BOSTON — Gun control advocates are pushing a new way to pay for violence prevention efforts — taxing sales of guns and ammunition.
A proposal on Beacon Hill would impose a 4.75 percent surcharge on sales of guns and ammo to fund local efforts such as youth violence prevention programs and training for police to handle incidents involving mentally ill suspects.
Sen. Cynthia Creem, D-Newton, the assistant majority leader and bill’s primary sponsor, said social and economical costs of gun violence are borne by taxpayers.
The state has little money for anti-violence programs, she said, and requiring gun buyers to pay a share of those costs is reasonable.
“It’s like the tobacco tax, which is used for smoking cessation programs,” she said. “This wouldn’t be the first time we’ve used tax dollars for prevention.”
Creem’s proposal would also ban .50 caliber weapons, require that personal gun sales be subject to national background checks, and require gun owners to use fingerprint scanners for locks when the technology becomes readily available.
“I’m not trying to take guns away from people,” she said. “But we have a real problem with gun violence in this country.”
Opponents of the tax say it punishes the wrong people. Crime data show few prisoners locked up for gun-related crimes bought their weapons in gun shops, they note.
“This is yet another attempt to vilify lawful gun owners and retailers,” Jake McGuigan, director of government relations for the National Shooting Sports Foundation, which opposes the bill. “It would force them to pay for crimes committed by violent felons.”
Jim Wallace, executive director of the Gun Owners’ Action League, the Massachusetts affiliate of the National Rifle Association, points out that gun buyers already pay an 11 percent federal excise tax, the state’s 6.25 percent sales tax and licensing fees.
“We already pay a huge amount,” he said. “And this would be a punitive tax.”
Wallace said the proposed tax wouldn’t necessarily affect gun sales, as state law prohibits residents from buying firearms other than long rifles in other states.
But it would penalize “law-abiding gun owners” for violence they aren’t committing.
Creem said the tax isn’t punitive. “To me, it’s the same thing as paying a toll on the bridge for using the roads,” she said.
Massachusetts has long been known for having some of the toughest gun restrictions in the nation, but gun advocates say the tougher rules haven’t reduced gun violence.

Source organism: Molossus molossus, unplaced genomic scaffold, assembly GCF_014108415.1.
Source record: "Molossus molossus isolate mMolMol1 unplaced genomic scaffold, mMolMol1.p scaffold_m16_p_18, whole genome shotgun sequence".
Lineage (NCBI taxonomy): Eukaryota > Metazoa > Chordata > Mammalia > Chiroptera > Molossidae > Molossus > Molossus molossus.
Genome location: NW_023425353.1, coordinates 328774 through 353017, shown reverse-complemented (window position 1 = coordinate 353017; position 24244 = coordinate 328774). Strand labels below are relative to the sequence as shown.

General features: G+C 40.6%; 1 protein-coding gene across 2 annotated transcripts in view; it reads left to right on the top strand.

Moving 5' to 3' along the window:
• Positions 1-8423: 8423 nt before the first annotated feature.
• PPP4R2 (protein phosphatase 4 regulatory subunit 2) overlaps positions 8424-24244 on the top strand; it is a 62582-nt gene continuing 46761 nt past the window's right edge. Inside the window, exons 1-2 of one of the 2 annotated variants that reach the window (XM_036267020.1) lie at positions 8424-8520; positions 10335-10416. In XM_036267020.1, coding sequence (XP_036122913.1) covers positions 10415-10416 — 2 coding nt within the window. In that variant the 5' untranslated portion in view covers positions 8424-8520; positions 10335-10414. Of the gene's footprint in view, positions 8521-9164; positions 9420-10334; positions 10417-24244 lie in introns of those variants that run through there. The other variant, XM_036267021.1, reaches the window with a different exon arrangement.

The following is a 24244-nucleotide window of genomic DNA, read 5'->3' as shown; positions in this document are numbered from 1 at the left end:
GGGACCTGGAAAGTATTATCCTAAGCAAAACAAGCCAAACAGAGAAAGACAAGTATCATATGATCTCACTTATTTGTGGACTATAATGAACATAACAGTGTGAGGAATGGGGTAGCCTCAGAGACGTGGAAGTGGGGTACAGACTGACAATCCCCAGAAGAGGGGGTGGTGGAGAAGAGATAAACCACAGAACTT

Murders committed with firearms in Massachusetts have risen from 65 in 1998 to 81 in 2014, according to the Federal Bureau of Investigation’s latest crime statistics.
Nationwide the number of Americans killed by gunfire increased to 36,252 in 2015 from 33,599 in 2014, according to federal data, which cited homicides as the primary cause.
Massachusetts’ death rate from guns was 3.13 per 100,000 residents in 2015 -- including homicides, suicides and unintentional shootings -- compared to the 11.28 national rate.
Other states and even major cities are exploring taxes to reduce gun violence, as well.
Seattle charges a $25 tax on every firearm sold in the city, two cents on every round of .22 caliber ammunition, and a 5 cent tax for every other round of ammunition.
New Jersey lawmakers have weighed a 5 percent sales tax on guns and ammo.
Illinois lawmakers are debating a proposal to charge a 5 percent tax would on memberships to gun clubs, shooting ranges, hunt clubs and competition fees.
Many gun tax measures have been proposed since the 2012 Sandy Hook school massacre, when a gunman entered the Newtown, Conn., elementary school and shot to death 20 children and six educators before killing himself.
Several of the new laws have drawn legal challenges from gun rights advocates.
But gun control advocates say violence prevention programs are proven to reduce gun deaths - accidental or otherwise.
Ann Haafer, a member of the Massachusetts Coalition to Prevent Gun Violence, said the group hasn’t taken a formal position on Creem’s bill but generally supports prevention approaches focused on anti-violence programs for youths.
While Massachusetts has the lowest per-capita rates of gun deaths in the nation, it still has too many homicides or accidental deaths from firearms, she said.
“We are not immune to those problems,” Haafer said. “So we’re always exploring ways to reduce gun deaths in the state and prevention programs are proven to work.”
A recent study by the nonprofit Violence Policy Center suggests that states with weak gun violence prevention laws and higher rates of gun ownership had the highest overall gun death rates in 2015.
Those included Alaska, Montana, Alabama and Mississippi.
“We’re not trying to take guns away from people,” Haafer said. “Unfortunately, guns end up in the hands of people who shouldn’t have them, and that often results in deaths.”
Christian M. Wade covers the Massachusetts Statehouse for North of Boston Media Group’s newspapers and websites. Email him at email@example.com.